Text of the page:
ABetaDad Thu 23-Jul-09 22:43:39

I agree with TheCrackFox it is a shame on the Labour Govt to allow social inequality to increase and social mobility to fall.

Frankly, we need free Grammar schools and good quality free apprenticeships back so kids from poor backgrounds get a chance.
I really honestly though the Blair Govt would address soe of the inequalities that grew under Thatcher/Major but they just got worse!

TDiddy - I doubt a Tory Govt would have been worse on this issue but I hope Ian Duncan Smith's excellent work on this issue and welfare reform will be acted upon.

policywonk Thu 23-Jul-09 22:48:09

I was cheered to hear about this report (although still have not made time to read it blush) - it's just good to know that the govt is actually addressing this stuff. But too little, too late, like so much else (eg Ed Miliband's climate change announcement a few days ago - great, but should have happened ten years ago).

A big part of me thinks - a report like this wouldn't have happened/won't happen under the Tories, because Tories aren't concerned about equality (as a rule).

TDiddyIsaMan Thu 23-Jul-09 22:57:32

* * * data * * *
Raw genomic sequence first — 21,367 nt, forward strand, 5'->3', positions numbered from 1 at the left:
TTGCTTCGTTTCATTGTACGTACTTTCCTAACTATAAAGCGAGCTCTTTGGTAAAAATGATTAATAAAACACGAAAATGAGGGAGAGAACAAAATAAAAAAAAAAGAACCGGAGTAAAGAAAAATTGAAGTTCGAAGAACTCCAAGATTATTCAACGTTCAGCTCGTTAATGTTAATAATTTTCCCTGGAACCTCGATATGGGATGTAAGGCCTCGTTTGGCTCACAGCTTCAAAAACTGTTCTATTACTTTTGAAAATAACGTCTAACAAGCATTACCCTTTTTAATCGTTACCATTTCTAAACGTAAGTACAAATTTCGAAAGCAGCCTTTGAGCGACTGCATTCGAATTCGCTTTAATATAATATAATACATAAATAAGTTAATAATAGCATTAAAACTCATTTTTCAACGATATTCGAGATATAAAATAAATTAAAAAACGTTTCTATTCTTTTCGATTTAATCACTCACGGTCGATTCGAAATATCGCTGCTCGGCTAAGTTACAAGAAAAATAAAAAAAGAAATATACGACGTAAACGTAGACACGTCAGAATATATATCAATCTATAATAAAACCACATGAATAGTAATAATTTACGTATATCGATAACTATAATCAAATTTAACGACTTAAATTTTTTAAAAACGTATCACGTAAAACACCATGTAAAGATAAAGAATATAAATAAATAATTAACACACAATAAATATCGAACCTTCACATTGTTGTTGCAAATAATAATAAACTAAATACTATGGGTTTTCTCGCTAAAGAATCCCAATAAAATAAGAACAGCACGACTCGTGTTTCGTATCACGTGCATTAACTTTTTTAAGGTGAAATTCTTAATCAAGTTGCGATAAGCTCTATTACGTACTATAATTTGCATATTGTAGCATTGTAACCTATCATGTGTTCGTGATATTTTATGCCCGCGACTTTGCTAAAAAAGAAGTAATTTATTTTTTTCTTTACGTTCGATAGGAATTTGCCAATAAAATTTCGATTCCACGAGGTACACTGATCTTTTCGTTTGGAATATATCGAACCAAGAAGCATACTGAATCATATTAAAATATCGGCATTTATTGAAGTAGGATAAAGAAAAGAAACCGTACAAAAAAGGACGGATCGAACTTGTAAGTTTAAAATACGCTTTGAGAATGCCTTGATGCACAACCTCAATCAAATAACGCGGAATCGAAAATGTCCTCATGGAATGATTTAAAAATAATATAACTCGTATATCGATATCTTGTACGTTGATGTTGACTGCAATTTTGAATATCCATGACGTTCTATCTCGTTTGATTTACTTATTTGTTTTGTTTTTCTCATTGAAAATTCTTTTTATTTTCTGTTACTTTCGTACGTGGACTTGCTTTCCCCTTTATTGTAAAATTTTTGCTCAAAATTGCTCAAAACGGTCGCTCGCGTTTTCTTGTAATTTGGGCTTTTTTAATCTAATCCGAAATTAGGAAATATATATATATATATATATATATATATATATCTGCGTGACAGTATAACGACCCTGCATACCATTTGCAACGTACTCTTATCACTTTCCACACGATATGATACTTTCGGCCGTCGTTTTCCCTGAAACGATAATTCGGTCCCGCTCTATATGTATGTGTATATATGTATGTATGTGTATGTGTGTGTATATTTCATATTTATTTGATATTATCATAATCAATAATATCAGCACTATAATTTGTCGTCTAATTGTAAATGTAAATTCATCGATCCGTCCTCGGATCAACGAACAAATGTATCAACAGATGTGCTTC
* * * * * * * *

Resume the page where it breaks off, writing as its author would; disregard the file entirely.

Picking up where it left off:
Does the skewing of the tax regime by Labour in favour of the less well off not relevant?

Is all the action on child poverty (admittedly not perfect) invalid?

Are fairly confident that the Tories would have done this.

The question I have is whether the British public has the stomach for radical redistribution- that is what it would take to REDUCE inequality in boom years. And we have just had as big a boom as we have seen.

I think much deeper thought is needed in the analysis of inequality. is it absulte or relative poverty that we are concerned about? I sometime marvel at the shallowness of this sort of sound bite politics.

Policy and Unquiet- you are both having rave reviews on the thread about popular/good MNers. Your notable absence from that thread only adds to your mystique smile

TDiddyIsaMan Thu 23-Jul-09 22:58:09

Does Is the skewing...

policywonk Thu 23-Jul-09 23:24:59

Thanks TDiddy, I hadn't realised one of those threads was running!

I don't think that Labour's record on child poverty counts for nothing (although their tax agenda, such as it was, was completely scuppered by the 10 per cent rate abolition).

TDiddyIsaMan Thu 23-Jul-09 23:40:56

policy- though the 10pc rate abolition was a REAL mess, the overall impact of that change is now very minimal. And everything else done on making the less well off pay a smaller proportion of the tax take did favour the them...but agree that it did cost them political capital.

The challenge for economically liberal countries such as the US and Britain is how do you redistribute. The public cries out about inequality but try using the tax instrument to tax and then provide essential services and you will hear the cries....

...there was an interesting programme on R4 last year about why politicians can't tell the public the truth.

That said Obama is, to some extent, disproving this theory